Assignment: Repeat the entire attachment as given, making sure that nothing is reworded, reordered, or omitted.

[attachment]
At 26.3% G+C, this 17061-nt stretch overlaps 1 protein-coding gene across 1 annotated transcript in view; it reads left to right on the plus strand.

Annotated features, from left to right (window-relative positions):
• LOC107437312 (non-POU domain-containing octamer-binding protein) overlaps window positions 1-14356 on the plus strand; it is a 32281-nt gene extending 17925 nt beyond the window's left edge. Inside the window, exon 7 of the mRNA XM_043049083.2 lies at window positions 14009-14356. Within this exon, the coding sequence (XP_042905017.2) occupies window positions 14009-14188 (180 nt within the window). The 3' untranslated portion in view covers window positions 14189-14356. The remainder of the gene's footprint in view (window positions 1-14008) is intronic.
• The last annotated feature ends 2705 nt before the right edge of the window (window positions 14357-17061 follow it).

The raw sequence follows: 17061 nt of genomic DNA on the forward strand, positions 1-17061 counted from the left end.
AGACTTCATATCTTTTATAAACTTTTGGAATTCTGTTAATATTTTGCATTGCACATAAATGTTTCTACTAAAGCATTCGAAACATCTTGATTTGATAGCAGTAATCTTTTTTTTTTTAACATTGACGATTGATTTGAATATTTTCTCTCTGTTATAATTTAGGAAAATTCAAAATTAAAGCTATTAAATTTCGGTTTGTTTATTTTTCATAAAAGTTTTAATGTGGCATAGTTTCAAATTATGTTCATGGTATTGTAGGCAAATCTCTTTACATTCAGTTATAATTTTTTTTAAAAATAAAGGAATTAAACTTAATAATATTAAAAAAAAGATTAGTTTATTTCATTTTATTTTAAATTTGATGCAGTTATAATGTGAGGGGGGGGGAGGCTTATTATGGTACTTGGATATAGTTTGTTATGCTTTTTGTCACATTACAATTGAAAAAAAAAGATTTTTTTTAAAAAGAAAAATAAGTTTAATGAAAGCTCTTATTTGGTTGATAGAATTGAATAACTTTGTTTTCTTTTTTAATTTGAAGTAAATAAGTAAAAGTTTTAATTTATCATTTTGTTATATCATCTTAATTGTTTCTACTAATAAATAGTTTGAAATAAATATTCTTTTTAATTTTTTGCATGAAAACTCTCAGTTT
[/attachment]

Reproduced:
At 26.3% G+C, this 17061-nt stretch overlaps 1 protein-coding gene across 1 annotated transcript in view; it reads left to right on the plus strand.

Annotated features, from left to right (window-relative positions):
• LOC107437312 (non-POU domain-containing octamer-binding protein) overlaps window positions 1-14356 on the plus strand; it is a 32281-nt gene extending 17925 nt beyond the window's left edge. Inside the window, exon 7 of the mRNA XM_043049083.2 lies at window positions 14009-14356. Within this exon, the coding sequence (XP_042905017.2) occupies window positions 14009-14188 (180 nt within the window). The 3' untranslated portion in view covers window positions 14189-14356. The remainder of the gene's footprint in view (window positions 1-14008) is intronic.
• The last annotated feature ends 2705 nt before the right edge of the window (window positions 14357-17061 follow it).

The raw sequence follows: 17061 nt of genomic DNA on the forward strand, positions 1-17061 counted from the left end.
AGACTTCATATCTTTTATAAACTTTTGGAATTCTGTTAATATTTTGCATTGCACATAAATGTTTCTACTAAAGCATTCGAAACATCTTGATTTGATAGCAGTAATCTTTTTTTTTTTAACATTGACGATTGATTTGAATATTTTCTCTCTGTTATAATTTAGGAAAATTCAAAATTAAAGCTATTAAATTTCGGTTTGTTTATTTTTCATAAAAGTTTTAATGTGGCATAGTTTCAAATTATGTTCATGGTATTGTAGGCAAATCTCTTTACATTCAGTTATAATTTTTTTTAAAAATAAAGGAATTAAACTTAATAATATTAAAAAAAAGATTAGTTTATTTCATTTTATTTTAAATTTGATGCAGTTATAATGTGAGGGGGGGGGAGGCTTATTATGGTACTTGGATATAGTTTGTTATGCTTTTTGTCACATTACAATTGAAAAAAAAAGATTTTTTTTAAAAAGAAAAATAAGTTTAATGAAAGCTCTTATTTGGTTGATAGAATTGAATAACTTTGTTTTCTTTTTTAATTTGAAGTAAATAAGTAAAAGTTTTAATTTATCATTTTGTTATATCATCTTAATTGTTTCTACTAATAAATAGTTTGAAATAAATATTCTTTTTAATTTTTTGCATGAAAACTCTCAGTTT